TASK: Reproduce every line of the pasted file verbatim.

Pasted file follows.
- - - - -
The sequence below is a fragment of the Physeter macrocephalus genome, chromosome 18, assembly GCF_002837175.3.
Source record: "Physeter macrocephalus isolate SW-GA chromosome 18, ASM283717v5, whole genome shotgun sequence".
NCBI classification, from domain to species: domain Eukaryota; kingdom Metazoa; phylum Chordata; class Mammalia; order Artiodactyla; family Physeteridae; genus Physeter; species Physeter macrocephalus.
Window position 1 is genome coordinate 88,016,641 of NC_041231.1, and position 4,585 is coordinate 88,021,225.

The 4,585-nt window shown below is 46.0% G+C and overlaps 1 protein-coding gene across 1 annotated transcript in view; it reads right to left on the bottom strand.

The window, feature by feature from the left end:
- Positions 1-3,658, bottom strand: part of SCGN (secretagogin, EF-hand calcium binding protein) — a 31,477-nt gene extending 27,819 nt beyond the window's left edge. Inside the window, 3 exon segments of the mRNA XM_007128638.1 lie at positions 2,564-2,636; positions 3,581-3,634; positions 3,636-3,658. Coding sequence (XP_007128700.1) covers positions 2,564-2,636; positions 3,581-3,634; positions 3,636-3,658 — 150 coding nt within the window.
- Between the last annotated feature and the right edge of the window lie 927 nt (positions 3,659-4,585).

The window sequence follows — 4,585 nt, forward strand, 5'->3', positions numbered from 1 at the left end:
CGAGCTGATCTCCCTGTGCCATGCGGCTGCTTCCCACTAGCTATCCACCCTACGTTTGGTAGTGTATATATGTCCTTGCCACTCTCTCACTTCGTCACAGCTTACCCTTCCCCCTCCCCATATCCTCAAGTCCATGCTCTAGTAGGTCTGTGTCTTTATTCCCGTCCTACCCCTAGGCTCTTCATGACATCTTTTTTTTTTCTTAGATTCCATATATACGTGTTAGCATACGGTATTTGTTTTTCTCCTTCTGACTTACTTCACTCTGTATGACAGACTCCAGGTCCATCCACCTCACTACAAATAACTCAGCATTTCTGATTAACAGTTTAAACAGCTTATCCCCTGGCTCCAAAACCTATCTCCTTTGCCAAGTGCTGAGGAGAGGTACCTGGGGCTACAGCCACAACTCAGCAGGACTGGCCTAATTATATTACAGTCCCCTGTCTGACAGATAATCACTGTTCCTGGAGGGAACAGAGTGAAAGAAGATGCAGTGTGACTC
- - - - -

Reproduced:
The sequence below is a fragment of the Physeter macrocephalus genome, chromosome 18, assembly GCF_002837175.3.
Source record: "Physeter macrocephalus isolate SW-GA chromosome 18, ASM283717v5, whole genome shotgun sequence".
NCBI classification, from domain to species: domain Eukaryota; kingdom Metazoa; phylum Chordata; class Mammalia; order Artiodactyla; family Physeteridae; genus Physeter; species Physeter macrocephalus.
Window position 1 is genome coordinate 88,016,641 of NC_041231.1, and position 4,585 is coordinate 88,021,225.

The 4,585-nt window shown below is 46.0% G+C and overlaps 1 protein-coding gene across 1 annotated transcript in view; it reads right to left on the bottom strand.

The window, feature by feature from the left end:
- Positions 1-3,658, bottom strand: part of SCGN (secretagogin, EF-hand calcium binding protein) — a 31,477-nt gene extending 27,819 nt beyond the window's left edge. Inside the window, 3 exon segments of the mRNA XM_007128638.1 lie at positions 2,564-2,636; positions 3,581-3,634; positions 3,636-3,658. Coding sequence (XP_007128700.1) covers positions 2,564-2,636; positions 3,581-3,634; positions 3,636-3,658 — 150 coding nt within the window.
- Between the last annotated feature and the right edge of the window lie 927 nt (positions 3,659-4,585).

The window sequence follows — 4,585 nt, forward strand, 5'->3', positions numbered from 1 at the left end:
CGAGCTGATCTCCCTGTGCCATGCGGCTGCTTCCCACTAGCTATCCACCCTACGTTTGGTAGTGTATATATGTCCTTGCCACTCTCTCACTTCGTCACAGCTTACCCTTCCCCCTCCCCATATCCTCAAGTCCATGCTCTAGTAGGTCTGTGTCTTTATTCCCGTCCTACCCCTAGGCTCTTCATGACATCTTTTTTTTTTCTTAGATTCCATATATACGTGTTAGCATACGGTATTTGTTTTTCTCCTTCTGACTTACTTCACTCTGTATGACAGACTCCAGGTCCATCCACCTCACTACAAATAACTCAGCATTTCTGATTAACAGTTTAAACAGCTTATCCCCTGGCTCCAAAACCTATCTCCTTTGCCAAGTGCTGAGGAGAGGTACCTGGGGCTACAGCCACAACTCAGCAGGACTGGCCTAATTATATTACAGTCCCCTGTCTGACAGATAATCACTGTTCCTGGAGGGAACAGAGTGAAAGAAGATGCAGTGTGACTC